Salt Water Swimming Pool Question.

In summary, salt water pools use an electrolysis cell to convert chloride ions into hypochlorous acid, the active sanitizer that kills harmful organisms in the water. This allows for lower levels of chlorine in the pool. Sodium chloride itself does not convert to hypochlorous acid, and the sodium in the pool likely stays in solution as an ion.
  • #1
Infrasound
70
0
How could sodium chloride produce chlorine (neutral atoms rather than ions) in a swimming pool?

I have always understood that chlorine takes an electron from sodium, because it's nucleus can pull more strongly on it. So, if the two were broken apart, wouldn't the chlorine keep the electron and be stable and therefore unable to do its job?

How does this work?
 
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  • #2
Infrasound said:
How could sodium chloride produce chlorine (neutral atoms rather than ions) in a swimming pool?

I have always understood that chlorine takes an electron from sodium, because it's nucleus can pull more strongly on it. So, if the two were broken apart, wouldn't the chlorine keep the electron and be stable and therefore unable to do its job?

How does this work?

The chlorine gets immediately converted into HOCl (hypochlorous acid).

"When any type of chlorine is added to water it ALL makes the SAME thing: Hypochlorous acid. It does not matter if it is Sodium Hypochlorite (liquid chlorine), Tri-chlor and Di-chlor or Lithium based, Cal-hypo or even gas chlorine--it all makes Hypochlorous acid. Hypochlorous acid is the active sanitizer; this is what kills algae and other harmful stuff in the water."
http://phoenix.about.com/cs/wet/a/saltpool01.htm


BTW, I Googled 'how does a saltwater pool work' and that came up as the second hit.


The only question I have is what happens to all the sodium?
 
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  • #3
[MODERATOR] Please move this to chemistry.

DaveC's answer is correct except for one significant detail. Sodium chloride is not one of the species that gets converted to hypochlorous acid. Chloride ions (Cl in -1 oxidation state) are quite stable .. much more so than other forms of chlorine, such as hypochlorous acid (Cl in +1 oxidatation state). Like the OP surmised, chlorine is a highly electronegative element ... once it gets that extra electron, it's not giving it back without a fight. In sciencey term, you need to add energy to convert chloride ions into just about any other chlorine containing compound.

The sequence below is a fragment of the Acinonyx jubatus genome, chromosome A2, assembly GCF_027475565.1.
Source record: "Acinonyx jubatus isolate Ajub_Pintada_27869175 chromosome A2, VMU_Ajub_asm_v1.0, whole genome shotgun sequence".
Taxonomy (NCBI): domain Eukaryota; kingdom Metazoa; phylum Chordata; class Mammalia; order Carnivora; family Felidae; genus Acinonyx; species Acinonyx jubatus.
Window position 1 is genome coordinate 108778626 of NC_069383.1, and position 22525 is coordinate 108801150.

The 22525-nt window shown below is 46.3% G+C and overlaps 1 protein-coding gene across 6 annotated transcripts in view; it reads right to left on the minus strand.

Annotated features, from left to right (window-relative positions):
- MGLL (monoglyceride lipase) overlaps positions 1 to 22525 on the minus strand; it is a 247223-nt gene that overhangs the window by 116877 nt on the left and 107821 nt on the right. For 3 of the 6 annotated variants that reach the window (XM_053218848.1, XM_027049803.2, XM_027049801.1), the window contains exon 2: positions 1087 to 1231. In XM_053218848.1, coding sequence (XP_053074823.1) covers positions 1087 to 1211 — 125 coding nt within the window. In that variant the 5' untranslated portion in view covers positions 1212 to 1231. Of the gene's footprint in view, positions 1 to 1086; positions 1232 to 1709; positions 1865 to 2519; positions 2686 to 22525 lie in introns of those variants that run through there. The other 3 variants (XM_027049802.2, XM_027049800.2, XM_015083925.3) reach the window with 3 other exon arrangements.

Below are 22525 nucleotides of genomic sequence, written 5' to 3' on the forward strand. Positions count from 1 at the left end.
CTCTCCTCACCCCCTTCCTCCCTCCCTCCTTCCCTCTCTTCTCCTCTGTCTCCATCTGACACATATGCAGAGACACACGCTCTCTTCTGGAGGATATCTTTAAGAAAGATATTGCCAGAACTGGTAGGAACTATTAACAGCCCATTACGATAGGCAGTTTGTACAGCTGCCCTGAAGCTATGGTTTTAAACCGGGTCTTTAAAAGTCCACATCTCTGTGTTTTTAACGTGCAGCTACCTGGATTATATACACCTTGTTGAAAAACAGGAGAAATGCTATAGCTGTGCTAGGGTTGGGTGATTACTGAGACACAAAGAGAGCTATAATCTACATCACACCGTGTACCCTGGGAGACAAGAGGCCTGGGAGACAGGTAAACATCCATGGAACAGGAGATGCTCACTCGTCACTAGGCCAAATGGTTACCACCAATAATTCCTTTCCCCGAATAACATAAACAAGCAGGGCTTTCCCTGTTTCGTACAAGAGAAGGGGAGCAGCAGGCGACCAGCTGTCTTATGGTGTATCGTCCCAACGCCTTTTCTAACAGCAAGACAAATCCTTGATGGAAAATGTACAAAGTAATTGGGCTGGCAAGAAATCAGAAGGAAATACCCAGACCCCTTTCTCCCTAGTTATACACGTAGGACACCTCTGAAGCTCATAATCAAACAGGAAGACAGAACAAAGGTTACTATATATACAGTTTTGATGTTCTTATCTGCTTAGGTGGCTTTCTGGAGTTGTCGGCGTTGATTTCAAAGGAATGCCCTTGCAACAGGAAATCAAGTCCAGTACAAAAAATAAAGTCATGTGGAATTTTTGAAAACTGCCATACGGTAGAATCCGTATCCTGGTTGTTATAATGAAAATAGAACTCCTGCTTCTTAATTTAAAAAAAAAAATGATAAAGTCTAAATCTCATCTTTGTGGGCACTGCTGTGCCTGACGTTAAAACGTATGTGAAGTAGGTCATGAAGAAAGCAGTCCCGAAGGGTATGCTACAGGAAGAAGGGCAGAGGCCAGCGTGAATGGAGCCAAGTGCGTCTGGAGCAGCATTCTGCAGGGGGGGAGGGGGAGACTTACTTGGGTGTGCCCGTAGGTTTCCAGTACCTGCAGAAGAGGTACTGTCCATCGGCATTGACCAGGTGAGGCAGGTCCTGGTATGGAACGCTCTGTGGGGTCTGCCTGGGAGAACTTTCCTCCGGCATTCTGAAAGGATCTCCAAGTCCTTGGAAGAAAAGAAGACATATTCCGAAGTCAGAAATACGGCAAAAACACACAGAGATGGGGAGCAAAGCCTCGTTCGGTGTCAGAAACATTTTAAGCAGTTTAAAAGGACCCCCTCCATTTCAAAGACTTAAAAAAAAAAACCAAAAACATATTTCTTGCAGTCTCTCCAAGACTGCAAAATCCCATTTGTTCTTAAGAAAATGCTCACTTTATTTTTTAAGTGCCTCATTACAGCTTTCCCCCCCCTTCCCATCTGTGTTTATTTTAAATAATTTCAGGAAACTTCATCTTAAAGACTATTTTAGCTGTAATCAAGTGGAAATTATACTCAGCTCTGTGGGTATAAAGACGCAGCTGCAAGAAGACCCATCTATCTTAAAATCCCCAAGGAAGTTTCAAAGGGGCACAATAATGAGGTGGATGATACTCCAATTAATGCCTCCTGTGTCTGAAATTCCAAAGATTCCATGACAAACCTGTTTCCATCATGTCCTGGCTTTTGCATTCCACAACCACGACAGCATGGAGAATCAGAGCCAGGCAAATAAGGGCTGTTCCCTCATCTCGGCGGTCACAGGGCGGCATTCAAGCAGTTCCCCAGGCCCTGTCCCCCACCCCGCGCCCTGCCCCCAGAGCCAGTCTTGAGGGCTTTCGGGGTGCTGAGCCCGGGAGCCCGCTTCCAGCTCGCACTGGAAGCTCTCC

So, to answer the OP's question .. salt water pools are NOT chlorinated simply due to the addition of sodium chloride. There is also an electrolysis cell which uses electrical energy to oxidize the chlorine atoms (i.e. to steal back that extra electron) so that they form hypochlorous acid. One supposed benefit of this is that the chlorine levels in the pool are much lower than for a normal chlorinated fresh water pool. My guess is that the tradeoff is that they require a lot more regular checking and maintenance to make sure that proper sanitizing is occurring ... however, that is only a guess.

[EDIT] To answer DaveC's question about what happens to all the sodium ... the answer is, probably not much. Sodium is much harder to reduce (i.e. give an electron back to) than chlorine is to oxidize. So, what most likely happens is that sodium stays in solution as an ion, while what gets reduced in the other half of the electrolysis cell is H+ ions. To satisfy charge conservation in an electrochemical reaction, you always need to have the same number of electrons involved in both the oxidation and reduction half-reactions. So, for each chloride ion that loses an electron in oxidation, another species must gain an electron. Based on experience, I am almost certain that it will be H+ ions getting reduced to form hydrogen gas, but I can't say for sure, since I have not studied all the equilibria involved with a salt-water pool.
 
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Related to Salt Water Swimming Pool Question.

1. What is a salt water swimming pool?

A salt water swimming pool is a pool that uses a salt chlorination system to sanitize the water instead of traditional chlorine. Salt water pools have a lower concentration of chlorine, making them gentler on the skin and eyes.

2. How does a salt water swimming pool work?

In a salt water pool, a salt chlorinator system is used to convert salt into chlorine through an electrolysis process. This chlorine then sanitizes the pool water, killing bacteria and algae. The process is constantly repeated, ensuring that the pool is always clean and safe to swim in.

3. Is a salt water swimming pool better for my health?

Salt water pools are often touted as being better for your health because they have a lower concentration of chlorine. However, the health benefits are debatable and ultimately depend on personal preference. Some people may find that salt water pools are less harsh on their skin and eyes, while others may not notice a difference.

4. Are salt water swimming pools more expensive?

The initial cost of installing a salt water pool may be more expensive than a traditional chlorine pool, as you need to purchase a salt chlorinator system. However, in the long run, salt water pools can save you money on pool maintenance and chemicals. You also won't need to purchase and handle chlorine, which can be a cost and safety concern for some pool owners.

5. Do I still need to test and balance the water in a salt water swimming pool?

Yes, just like any other type of pool, it is important to regularly test and balance the water in a salt water pool. While the salt chlorinator helps to maintain the chlorine levels, other factors such as pH, alkalinity, and calcium hardness still need to be monitored and adjusted as needed to keep the water clean and safe for swimming.

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